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Unbelievable! ISIS Making More Than $3 Million A Day From Oil Smuggling, Theft And Prostitution

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Analysts also say that the group gets revenue from extortion payments, ransom from kidnapped hostages, and outright theft of all manner of materials from the towns the Islamic State group has seized.

U.S. intelligence officials and private experts reveal that Islamic state militants (ISIS) who once relied on wealthy Persian Gulf donors for money, have now become powerful financially, racking in more than $3 million a day from oil smuggling, human trafficking, theft and extortion.

According to a U.S. intelligence official, the extremist group’s resources exceed that “of any other terrorist group in history.”

Reports from analysts also says that ISIS has taken over large sections of Syria and Iraq, and controls as many as 11 oil fields in both countries.

“It is selling oil and other goods through generations-old smuggling networks under the noses of some of the same governments it is fighting: Kurdish-controlled northern Iraq, Turkey and Jordan.”

“There’s a lot of money to be made,” said Denise Natali, who worked in Kurdistan as an American aid official and is now a senior research fellow at National Defense University.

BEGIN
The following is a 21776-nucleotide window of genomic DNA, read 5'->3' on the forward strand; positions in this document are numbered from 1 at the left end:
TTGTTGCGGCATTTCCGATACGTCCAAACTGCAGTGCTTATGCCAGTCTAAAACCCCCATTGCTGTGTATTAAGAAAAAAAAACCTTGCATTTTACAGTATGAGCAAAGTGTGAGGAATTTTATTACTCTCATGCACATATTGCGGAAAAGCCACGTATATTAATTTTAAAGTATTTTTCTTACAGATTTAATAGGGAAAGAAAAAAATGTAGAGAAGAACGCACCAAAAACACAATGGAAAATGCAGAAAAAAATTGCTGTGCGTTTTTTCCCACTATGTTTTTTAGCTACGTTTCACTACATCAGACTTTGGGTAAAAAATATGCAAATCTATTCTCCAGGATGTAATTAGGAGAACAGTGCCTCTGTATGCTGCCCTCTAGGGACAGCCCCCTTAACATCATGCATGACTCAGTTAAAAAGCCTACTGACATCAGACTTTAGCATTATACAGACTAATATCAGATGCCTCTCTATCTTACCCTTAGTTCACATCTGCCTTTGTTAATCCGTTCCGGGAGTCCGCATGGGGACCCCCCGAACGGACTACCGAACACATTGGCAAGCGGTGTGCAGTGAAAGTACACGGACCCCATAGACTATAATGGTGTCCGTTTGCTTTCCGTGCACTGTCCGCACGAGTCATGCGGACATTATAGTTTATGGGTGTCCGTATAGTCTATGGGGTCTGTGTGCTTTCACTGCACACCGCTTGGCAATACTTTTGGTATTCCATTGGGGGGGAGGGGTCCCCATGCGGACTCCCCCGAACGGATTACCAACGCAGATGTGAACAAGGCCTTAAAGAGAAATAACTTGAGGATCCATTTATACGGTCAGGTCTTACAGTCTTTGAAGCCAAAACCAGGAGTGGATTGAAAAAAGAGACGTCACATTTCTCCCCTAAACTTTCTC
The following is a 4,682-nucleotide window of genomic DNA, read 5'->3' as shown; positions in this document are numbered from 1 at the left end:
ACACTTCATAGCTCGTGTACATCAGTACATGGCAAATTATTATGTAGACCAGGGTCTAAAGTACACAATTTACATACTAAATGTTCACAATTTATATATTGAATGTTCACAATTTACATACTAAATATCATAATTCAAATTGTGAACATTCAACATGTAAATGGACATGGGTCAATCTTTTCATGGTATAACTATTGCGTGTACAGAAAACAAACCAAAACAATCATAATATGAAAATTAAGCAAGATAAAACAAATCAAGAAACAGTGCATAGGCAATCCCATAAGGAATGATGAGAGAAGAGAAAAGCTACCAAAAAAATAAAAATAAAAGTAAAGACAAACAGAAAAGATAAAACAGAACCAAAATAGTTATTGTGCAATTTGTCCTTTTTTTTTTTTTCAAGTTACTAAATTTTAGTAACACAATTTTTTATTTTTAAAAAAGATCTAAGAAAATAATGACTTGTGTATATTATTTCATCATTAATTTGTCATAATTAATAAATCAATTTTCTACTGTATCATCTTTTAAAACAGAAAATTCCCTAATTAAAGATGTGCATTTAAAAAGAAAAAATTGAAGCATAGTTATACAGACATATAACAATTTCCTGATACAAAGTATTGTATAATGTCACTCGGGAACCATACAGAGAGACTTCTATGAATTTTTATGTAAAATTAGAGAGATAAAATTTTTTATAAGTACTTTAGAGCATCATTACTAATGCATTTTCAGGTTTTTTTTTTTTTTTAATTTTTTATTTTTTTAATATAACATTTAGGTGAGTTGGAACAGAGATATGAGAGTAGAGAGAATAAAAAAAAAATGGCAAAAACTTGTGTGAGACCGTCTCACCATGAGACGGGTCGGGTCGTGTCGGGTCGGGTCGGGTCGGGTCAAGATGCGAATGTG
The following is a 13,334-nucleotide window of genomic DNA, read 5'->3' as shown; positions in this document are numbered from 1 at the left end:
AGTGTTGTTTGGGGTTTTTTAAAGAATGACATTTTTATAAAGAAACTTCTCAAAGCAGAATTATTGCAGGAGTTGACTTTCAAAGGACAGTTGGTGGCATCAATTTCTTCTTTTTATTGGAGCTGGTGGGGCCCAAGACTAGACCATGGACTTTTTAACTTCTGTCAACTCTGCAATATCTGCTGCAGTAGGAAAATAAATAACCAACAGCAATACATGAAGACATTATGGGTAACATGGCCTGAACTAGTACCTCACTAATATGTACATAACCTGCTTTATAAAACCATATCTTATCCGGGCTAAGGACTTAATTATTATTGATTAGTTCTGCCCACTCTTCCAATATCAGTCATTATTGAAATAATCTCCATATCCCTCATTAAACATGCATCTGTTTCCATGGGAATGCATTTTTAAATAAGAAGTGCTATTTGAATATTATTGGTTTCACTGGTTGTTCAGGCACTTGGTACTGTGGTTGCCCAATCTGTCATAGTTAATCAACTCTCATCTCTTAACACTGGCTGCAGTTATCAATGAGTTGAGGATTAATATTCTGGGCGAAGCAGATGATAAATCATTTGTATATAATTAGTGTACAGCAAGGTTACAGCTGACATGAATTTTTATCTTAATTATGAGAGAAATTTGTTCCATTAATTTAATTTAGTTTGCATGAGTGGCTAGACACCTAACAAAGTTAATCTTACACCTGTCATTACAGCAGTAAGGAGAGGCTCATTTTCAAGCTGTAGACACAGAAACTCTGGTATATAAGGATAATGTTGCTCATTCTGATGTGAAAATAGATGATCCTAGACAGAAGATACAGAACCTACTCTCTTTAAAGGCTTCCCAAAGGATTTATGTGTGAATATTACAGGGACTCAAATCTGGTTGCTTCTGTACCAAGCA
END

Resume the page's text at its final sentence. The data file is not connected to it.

“The Kurds say they have made an attempt to close it down, but you pay off a border guard, you pay off somebody else and you get stuff through.”

A visiting fellow at the Brookings Institution’s Doha Center in Qatar, Luay al-Khatteeb, said: “The price ISIS fetches for its smuggled oil is discounted — $25 to $60 for a barrel of oil that normally sells for more than $100 — but its total profits from oil are exceeding $3 million a day.

The group also has earned hundreds of millions of dollars from smuggling antiquities out of Iraq to be sold in Turkey, Khatteeb said, and millions more from human trafficking by selling women and children as sex slaves.”

 Analysts also say that the group gets revenue from extortion payments, ransom from kidnapped hostages, and outright theft of all manner of materials from the towns the Islamic State group has seized.

“Its cash-raising activities resemble those of a Mafia-like organization,” a second U.S. intelligence official said, reflecting the assessment of his agency. “They are well-organized, systematic and (their actions are) enforced through intimidation and violence.”

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